create a dramatic gateway to the campus. In response to the demand for additional athletic and recreational space, the facility will be a hub of competitive sporting events, exercise, and interaction. The facility includes a 16,000 square-foot NCAA-regulation arena for 1,600 spectators, with a skybox, climbing wall, fitness center, student recreation area, and athletic training center. In addition, the existing athletic building will be refurbished and an indoor jogging track will be added. A glassenclosed walkway will connect the new construction to the existing building. Complete with a state-of-the-art sound system, the Bradley Center will be wired for cable TV, enabling students to watch the arena sporting events from anywhere on campus. Kelly Kernan All of the College teams will benefit from the supplemental space. Currently, athletic space is so limited that practices are scheduled up until midnight on a weekly basis. The space also will help build the intramural programs. Kerri Giovanelli, a sophomore living in Maple Hall, is particularly excited about the building. “A group of us tried to get a dance company off the ground but couldn’t pull it together due to lack of space for meetings and dance practice. We tried to hold our meetings in the residence hall lounges but that didn’t work well. With the new Center, we’ll have the opportunity to do it.”
basketball for the College and is also on the softball team. “The Bradley Center will raise the level of competitiveness, and players will step-up their games,” says Kernan. “It’ll make everyone want to work harder and strive for excellence. The newness of the facility will add to the excitement of playing. It’ll be great to call it our home court.” Indeed, Ramapo is moving forward at an impressive rate. These campus additions enable the College to offer a well-rounded, state-of-theart learning environment. According to Pamela Bischoff, vice president for student affairs, “Our new residence halls and the Bill Bradley Sports and Recreation Center will permit us to promote learning both inside and outside of the classroom, and to create a center for socialization where members of the community can come together informally to enhance their health and well-being.” The campus expansion is a testament to the strong demand from students for residential resources and the College’s commitment to respond with state-of-the-art facilities. The challenge ahead is to continue to expand the support services necessary to serve a thriving residential community. At the same time, Ramapo College will work to maintain its open and supportive environment, where every student’s voice matters.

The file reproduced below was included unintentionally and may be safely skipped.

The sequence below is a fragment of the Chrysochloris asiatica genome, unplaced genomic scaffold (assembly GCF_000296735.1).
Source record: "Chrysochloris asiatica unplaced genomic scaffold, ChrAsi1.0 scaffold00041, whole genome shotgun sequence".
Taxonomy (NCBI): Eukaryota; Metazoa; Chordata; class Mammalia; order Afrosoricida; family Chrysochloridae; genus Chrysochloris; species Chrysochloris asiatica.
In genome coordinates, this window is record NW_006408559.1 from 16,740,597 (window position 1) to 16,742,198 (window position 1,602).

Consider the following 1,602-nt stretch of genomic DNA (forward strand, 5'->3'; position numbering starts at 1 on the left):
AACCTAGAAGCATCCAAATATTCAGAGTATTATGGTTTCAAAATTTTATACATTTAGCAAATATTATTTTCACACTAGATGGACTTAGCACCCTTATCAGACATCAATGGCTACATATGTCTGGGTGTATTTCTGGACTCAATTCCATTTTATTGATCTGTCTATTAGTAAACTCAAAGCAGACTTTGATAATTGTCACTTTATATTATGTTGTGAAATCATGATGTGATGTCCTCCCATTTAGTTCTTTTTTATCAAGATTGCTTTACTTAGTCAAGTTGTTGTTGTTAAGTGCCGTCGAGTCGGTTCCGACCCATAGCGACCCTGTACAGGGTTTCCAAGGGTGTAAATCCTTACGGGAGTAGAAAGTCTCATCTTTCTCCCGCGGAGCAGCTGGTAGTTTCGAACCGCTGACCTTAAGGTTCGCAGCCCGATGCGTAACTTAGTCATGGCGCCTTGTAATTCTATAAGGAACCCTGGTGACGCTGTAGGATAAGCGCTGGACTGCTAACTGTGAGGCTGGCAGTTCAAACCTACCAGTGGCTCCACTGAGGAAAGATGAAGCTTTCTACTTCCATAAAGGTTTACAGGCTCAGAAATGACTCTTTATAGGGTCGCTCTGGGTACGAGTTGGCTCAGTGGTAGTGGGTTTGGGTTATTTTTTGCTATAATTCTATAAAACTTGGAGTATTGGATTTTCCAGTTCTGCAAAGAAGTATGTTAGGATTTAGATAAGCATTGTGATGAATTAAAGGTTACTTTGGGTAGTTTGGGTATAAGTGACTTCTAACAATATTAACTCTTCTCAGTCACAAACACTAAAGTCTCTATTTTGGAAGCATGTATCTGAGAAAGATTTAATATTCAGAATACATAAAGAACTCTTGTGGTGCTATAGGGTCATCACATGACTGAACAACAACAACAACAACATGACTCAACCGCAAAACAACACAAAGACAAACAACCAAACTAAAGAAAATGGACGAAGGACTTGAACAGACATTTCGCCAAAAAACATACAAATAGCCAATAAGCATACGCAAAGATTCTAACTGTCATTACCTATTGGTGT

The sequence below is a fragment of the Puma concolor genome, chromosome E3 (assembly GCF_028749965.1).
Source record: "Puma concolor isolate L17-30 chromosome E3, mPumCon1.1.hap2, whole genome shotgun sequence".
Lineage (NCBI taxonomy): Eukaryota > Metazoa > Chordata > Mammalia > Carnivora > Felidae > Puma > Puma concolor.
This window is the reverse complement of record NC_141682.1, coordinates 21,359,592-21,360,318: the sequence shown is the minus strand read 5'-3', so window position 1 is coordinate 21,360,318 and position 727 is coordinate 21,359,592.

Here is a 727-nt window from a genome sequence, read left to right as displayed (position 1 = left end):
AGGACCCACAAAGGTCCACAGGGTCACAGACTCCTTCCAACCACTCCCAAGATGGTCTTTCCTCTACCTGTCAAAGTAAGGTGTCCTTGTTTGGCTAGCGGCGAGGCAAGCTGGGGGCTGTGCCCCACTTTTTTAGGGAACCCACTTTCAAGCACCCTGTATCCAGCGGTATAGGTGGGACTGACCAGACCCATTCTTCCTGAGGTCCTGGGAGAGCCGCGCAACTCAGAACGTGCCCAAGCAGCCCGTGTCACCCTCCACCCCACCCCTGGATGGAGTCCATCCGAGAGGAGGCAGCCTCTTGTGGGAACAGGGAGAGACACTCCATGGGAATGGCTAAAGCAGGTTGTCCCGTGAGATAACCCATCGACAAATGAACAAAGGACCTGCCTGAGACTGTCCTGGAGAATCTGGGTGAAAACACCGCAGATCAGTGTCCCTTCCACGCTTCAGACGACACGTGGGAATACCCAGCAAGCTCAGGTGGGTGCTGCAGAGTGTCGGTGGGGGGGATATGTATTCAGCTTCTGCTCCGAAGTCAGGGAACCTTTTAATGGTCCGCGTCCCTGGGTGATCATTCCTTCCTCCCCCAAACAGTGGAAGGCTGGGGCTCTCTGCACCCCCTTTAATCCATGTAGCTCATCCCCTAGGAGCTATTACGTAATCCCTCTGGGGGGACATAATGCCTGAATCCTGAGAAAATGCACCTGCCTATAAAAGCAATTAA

By Bonnie Franklin
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Center for Technology Enhanced Education
Ramapo’s graduate program in educational technology (MSET) and professional development programs for K-12 teachers (funded by the National Science Foundation) are at the forefront of delivering science content to teachers and ultimately to their students through the production of technology-enhanced curriculum materials using the World Wide Web. This partnership between Ramapo and the school districts is the basis for the Center for Technology Enhanced Education, which began operation in February. The Center will provide many opportunities for collaboration and on-site programs in the districts. For example, following a request from the Paramus School District, Ramapo began offering MSET courses for district teachers at Paramus High School during the spring 2003 semester.
“Educational technology can dramatically transform the role of the teacher in terms of instructional engineering and liberate teachers and students from the ’one size fits all’ model of education” Dr. Angela Cristini, professor of biology, director of MSET and director of graduate programs.